Wisconsin Gov. Scott Walker may have to start campaigning early, if a petition drive to recall the embattled lawmaker proves fruitful on Tuesday.

Organizers of the petition, United Wisconsin, claim they will provide the Government Accountability Board (GAB) with more than the 540,208 signatures necessary for a recall to take place, with organizers claiming to have garnered more than 720,000 signatures. One-quarter the number of voters that participated in the previous election must sign the recall petition for it to be valid.

I look at it optimistically and say that means there's still a majority of voters in the state who opted not to sign a recall petition and hopefully a majority of whom want us to still keep moving the state forward, Walker told The New York Times.

Walker drew the ire of a broad swath of the electorate last year when he, along with a Republican-controlled state legislature, began introducing reforms that limited public sector unions' bargaining rights in spite of concessions made at the negotiating table.  The governor argued the limited rights and concessions were needed to close a $3.6 billion state budget gap.

His push led to protests within the state's capitol and around Wisconsin. The petition drive began in earnest in November 2011, with 60 days to gather the required number of signatures.

I think there's a real sense that the government unions don't want anybody - Republican or Democrat - doing this, Walker said. And they're going to try to make an example of me.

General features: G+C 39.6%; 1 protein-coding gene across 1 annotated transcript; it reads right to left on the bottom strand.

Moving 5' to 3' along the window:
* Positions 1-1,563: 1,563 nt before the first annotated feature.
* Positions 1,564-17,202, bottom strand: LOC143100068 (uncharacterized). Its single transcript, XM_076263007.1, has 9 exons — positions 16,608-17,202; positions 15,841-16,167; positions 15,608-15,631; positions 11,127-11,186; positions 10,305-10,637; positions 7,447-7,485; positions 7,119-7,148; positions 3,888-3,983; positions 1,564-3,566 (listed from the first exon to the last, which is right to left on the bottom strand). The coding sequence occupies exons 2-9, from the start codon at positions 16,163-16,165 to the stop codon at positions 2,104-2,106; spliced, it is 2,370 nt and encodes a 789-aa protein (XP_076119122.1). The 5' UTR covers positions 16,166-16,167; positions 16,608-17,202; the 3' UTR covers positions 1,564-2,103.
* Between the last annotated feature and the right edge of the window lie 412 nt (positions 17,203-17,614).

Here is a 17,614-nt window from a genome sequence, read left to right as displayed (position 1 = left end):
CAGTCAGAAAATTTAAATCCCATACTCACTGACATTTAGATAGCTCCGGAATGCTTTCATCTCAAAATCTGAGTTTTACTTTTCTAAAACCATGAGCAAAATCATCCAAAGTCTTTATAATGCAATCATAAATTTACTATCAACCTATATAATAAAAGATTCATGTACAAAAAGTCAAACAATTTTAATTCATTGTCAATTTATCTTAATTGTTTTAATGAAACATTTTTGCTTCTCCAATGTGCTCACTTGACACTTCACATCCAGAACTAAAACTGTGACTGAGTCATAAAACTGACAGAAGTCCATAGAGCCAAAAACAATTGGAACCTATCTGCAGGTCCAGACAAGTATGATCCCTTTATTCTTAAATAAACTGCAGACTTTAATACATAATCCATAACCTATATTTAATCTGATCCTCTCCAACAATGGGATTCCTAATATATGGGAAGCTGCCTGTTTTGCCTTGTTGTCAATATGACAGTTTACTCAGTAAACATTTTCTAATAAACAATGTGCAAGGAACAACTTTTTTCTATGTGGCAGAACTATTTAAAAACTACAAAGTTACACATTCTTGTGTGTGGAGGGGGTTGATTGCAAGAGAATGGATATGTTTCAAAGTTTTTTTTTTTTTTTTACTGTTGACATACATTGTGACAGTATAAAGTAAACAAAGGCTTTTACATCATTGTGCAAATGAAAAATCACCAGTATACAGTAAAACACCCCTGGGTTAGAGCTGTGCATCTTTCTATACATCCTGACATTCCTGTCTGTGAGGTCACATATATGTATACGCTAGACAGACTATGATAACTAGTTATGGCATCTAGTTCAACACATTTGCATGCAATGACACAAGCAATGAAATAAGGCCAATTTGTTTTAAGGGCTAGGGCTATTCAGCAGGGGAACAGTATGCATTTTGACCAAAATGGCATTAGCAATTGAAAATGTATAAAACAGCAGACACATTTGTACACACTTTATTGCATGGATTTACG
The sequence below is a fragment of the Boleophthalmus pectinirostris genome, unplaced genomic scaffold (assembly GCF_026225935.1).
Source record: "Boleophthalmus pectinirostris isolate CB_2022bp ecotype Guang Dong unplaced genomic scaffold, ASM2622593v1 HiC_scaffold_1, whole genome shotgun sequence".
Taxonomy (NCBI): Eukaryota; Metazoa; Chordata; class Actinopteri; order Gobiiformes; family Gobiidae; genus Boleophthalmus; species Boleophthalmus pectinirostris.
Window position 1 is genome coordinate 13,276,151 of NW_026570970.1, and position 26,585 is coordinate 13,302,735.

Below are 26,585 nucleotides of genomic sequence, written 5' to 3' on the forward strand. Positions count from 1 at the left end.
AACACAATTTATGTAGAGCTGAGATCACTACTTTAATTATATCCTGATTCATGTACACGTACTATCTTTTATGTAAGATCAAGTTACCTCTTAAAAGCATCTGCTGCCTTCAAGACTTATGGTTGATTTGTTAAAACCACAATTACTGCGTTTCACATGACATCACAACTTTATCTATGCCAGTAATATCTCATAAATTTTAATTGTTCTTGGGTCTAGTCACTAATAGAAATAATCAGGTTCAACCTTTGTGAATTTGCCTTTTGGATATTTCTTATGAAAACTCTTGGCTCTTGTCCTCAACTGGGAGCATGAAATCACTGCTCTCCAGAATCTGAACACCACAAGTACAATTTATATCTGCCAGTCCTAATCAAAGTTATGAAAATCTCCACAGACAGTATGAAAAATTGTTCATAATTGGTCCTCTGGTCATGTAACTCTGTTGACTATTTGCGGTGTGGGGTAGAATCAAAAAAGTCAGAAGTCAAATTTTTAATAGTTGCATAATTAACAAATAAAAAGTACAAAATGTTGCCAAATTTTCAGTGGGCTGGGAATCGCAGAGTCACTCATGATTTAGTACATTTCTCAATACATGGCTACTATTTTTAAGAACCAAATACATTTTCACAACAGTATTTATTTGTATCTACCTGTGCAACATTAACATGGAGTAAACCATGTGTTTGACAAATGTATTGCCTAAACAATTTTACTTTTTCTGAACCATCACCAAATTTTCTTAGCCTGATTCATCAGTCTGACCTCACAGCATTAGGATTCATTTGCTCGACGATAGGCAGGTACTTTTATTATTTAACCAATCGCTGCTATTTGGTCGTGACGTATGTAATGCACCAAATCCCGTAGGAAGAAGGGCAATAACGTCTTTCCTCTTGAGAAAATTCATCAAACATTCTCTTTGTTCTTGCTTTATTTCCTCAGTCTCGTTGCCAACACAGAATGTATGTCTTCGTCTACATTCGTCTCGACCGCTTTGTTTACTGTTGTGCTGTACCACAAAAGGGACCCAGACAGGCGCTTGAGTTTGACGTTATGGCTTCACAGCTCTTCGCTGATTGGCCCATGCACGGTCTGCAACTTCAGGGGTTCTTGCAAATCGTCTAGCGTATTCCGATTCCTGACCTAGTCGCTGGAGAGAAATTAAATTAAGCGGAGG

The initial strife has spread to other parts of the governor's agenda, as his environmental policies and promises of an employment revival have proved to be nagging issues.

Second Election in Late Spring/Early Summer if Petition Passes

Should the petitions pass the GAB's standards, the governor will face a second election in the late spring or early summer. The certification of the signatures is only half the process, as a potential Democratic opponent has yet to emerge. Milwaukee Mayor Tom Barrett, Secretary of State Doug La Follette, Rep. Dave Obey, and State Sen. Jon Erpenbach have all been rumored as potential candidates.

The Wisconsin Democratic Party plans on holding as many as 20 recall celebrations throughout the state on Tuesday.

A successful recall would make Walker the third governor in the nation's history to fight for his office mid-tenure, and if past results are any indication, his prospects look grim. California Gov. Gray Davis was recalled in 2003 and eventually ousted by Arnold Schwarzenegger. North Dakota Gov. Lynn Frazier faced a similar fate in 1921 (though he went on the serve in the U.S. Senate).

State Sen. Alberta Darling predicted a likely recall election, but that Walker would buck the trend and win the ensuing vote.

I think they're going to get the signatures but I think Walker's going to win, she told Politico. What the governor did is working. ... We balanced our budget without raising taxes and we're putting people back to work -- now, what is wrong with that?

The push against public sector unions made Walker a conservative darling across the nation, a fact he used in a recent cross-country fundraising excursion that netted him $5.1 million in campaign cash.

Aside from Walker, as many as 17 Wisconsin state senators could face recall elections this year and throw into flux the slim 17-16 majority the GOP holds in the State Senate. That effort includes Senate Majority Leader Scott Fitzgerald, who filed a complaint with the GAB that petitioners did not meet their deadline.

The Wisconsin GOP plans on responding with a pro-Walker rally on Jan. 21.